Replacing Cox-maze incisions with radiofrequency ablation effective for controlling atrial fibrillation

October 13, 2006

St Louis, MO - Replacing the traditional "cut-and-sew" incisions of the Cox-maze procedure with bipolar radiofrequency ablation lesions is safe and effective for controlling atrial fibrillation (AF), according to the results of a new single-center study[1]. More than one year after the surgery was performed, 90% of patients undergoing the modified Cox-maze procedure were free from AF. Those undergoing pulmonary vein isolation alone fared less well, with only 59% free from AF at last follow-up.

"The traditional cut-and-sew technique has several limitations," write first author Dr Spencer Melby (Washington University School of Medicine, St Louis, MO) and colleagues in the October 4, 2006 issue of the Annals of Surgery. "Foremost, it was a technically challenging procedure, and few surgeons would perform the surgery in addition to valve or coronary surgery. The procedure added significantly to cardiopulmonary bypass and cross-clamp time. Because of its complexity, its application to the general population of patients with AF has been limited."

Melby and colleagues, with senior author and surgeon Dr Ralph Damiano (Washington University School of Medicine), say these results show that the elimination of the extensive cutting and sewing needed to make the atrial incisions of the Cox-maze simplifies the surgery, making the procedure more accessible to surgeons and patients.

Cox-maze III, although effective, is a difficult procedure

The Cox-maze procedure was developed and first performed at Washington University in 1987 (the final version is known as Cox-maze III). Although the procedure has excellent long-term efficacy in curing AF, it has not been widely practiced because of technical challenges. As the investigators note, the surgery is complex, requiring prolonged periods of cardiopulmonary bypass and multiple technically difficult incisions to be made in both the right and left atria.

To simplify the traditional Cox-maze III procedure, researchers have been evaluating strategies to modify the surgery, including replacing the surgical incisions with linear lines of ablation made by various energy sources. At Washington University, researchers examined the efficacy of using bipolar radiofrequency ablation in 130 AF patients undergoing either the modified Cox-maze procedure or pulmonary vein isolation alone (for patients at too high a risk for the complete Cox-maze procedure). Of these 130 patients, seven underwent a limited Cox-maze procedure, with two patients treated with left-sided lesions only and five with right-sided lesions only.

Investigators report that 90% of patients who underwent the Cox-maze procedure with radiofrequency ablation were free from AF recurrence at follow-up (mean follow-up 13 months). Overall, approximately one third of these patients were still being treated with antiarrhythmic medications at six and 12 months. In the pulmonary-vein-isolation group, freedom from AF was 69% at 12 months but dropped to 59% at the last known follow-up (mean follow-up 23 months). Fewer patients who underwent the pulmonary vein isolation procedure were taking antiarrhythmic medications, with only 25% and 23% taking the drugs at six and 12 months, respectively.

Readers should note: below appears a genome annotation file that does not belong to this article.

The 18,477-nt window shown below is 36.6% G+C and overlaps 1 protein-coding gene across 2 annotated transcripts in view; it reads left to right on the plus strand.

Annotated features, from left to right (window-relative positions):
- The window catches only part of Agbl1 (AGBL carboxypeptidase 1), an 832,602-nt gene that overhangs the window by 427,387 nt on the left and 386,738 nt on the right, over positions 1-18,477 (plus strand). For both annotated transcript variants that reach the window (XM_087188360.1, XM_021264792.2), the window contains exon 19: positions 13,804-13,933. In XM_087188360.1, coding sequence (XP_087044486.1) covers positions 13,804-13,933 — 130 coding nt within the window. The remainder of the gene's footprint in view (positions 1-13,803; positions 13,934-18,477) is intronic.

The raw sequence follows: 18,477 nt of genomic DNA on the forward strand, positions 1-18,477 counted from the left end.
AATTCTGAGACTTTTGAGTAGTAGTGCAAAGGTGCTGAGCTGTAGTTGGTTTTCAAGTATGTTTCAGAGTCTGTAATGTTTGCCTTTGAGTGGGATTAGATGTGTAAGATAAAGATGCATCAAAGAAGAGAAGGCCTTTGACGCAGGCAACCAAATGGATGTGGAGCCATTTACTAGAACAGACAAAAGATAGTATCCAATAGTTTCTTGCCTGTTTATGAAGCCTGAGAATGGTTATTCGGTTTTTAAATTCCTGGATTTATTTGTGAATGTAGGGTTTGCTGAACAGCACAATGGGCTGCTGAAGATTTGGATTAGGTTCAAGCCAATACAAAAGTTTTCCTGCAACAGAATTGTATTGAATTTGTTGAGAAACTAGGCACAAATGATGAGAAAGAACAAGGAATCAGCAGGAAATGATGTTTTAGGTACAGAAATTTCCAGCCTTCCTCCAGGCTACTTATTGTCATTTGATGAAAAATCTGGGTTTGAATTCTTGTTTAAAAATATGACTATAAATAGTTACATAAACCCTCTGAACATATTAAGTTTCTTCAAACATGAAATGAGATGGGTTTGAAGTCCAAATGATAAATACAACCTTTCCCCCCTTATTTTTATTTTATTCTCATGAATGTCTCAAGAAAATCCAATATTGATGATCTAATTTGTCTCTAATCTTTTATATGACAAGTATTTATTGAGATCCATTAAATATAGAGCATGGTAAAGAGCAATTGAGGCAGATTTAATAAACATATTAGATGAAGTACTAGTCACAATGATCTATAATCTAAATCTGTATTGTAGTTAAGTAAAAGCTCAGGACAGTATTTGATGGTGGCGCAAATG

Among those who underwent the limited Cox-maze procedure, the cure rate was similar to the modified Cox-maze patient cohort, although the investigators point out that numbers are small and these are highly selected patients.

Patients free from AF recurrence after procedure

Time Modified Cox-maze procedure Pulmonary vein isolation p
Freedom from AF at 3 mo (%) 89 59 0.006
Freedom from AF at 6 mo (%) 88 50 0.002
Freedom from AF at 12 mo (%) 91 69 0.06
Freedom from AF at last follow-up (%) 90 59 0.003

Freedom from AF at 12 months and last follow-up

Type of AF Modified Cox-maze procedure (%) Pulmonary vein isolation (%)
Paroxysmal AF    
12-mo follow-up 80 75
Last follow-up 93 70
Permanent/persistent AF    
12-mo follow-up 94 60
Last follow-up 96 43

Perioperative complications for patients undergoing the simplified maze procedure included pulmonary embolism in one patient and stroke in another. Ten patients underwent reoperation due to bleeding, while another 10 had a permanent pacemaker put in. There was one pulmonary embolism in patients undergoing pulmonary vein isolation, and three patients had a stroke.

In their paper, the researchers point out that comparisons between the new technique and the traditional Cox-maze III procedure are difficult. There is shorter follow-up with the newer procedure as well as significant differences in patient characteristics. Patients treated with the newer, simplified procedure had more organic heart disease, worse congestive heart failure, and more concomitant procedures, the group writes, adding that longer follow-up is still needed to determine whether the ablated lesion sets are as durable as those created with the cut-and-sew technique.

Among those treated with pulmonary vein isolation were patients who were considered high-risk and not candidates for the Cox-maze or had short durations of paroxysmal AF. Despite these demographic differences, the investigators believe that the difference in success rates suggests that a significant number of patients with AF and organic heart disease would not be cured by pulmonary vein isolation alone. The group acknowledges that further studies are needed to examine the efficacy of pulmonary vein isolation in patients with lone AF.


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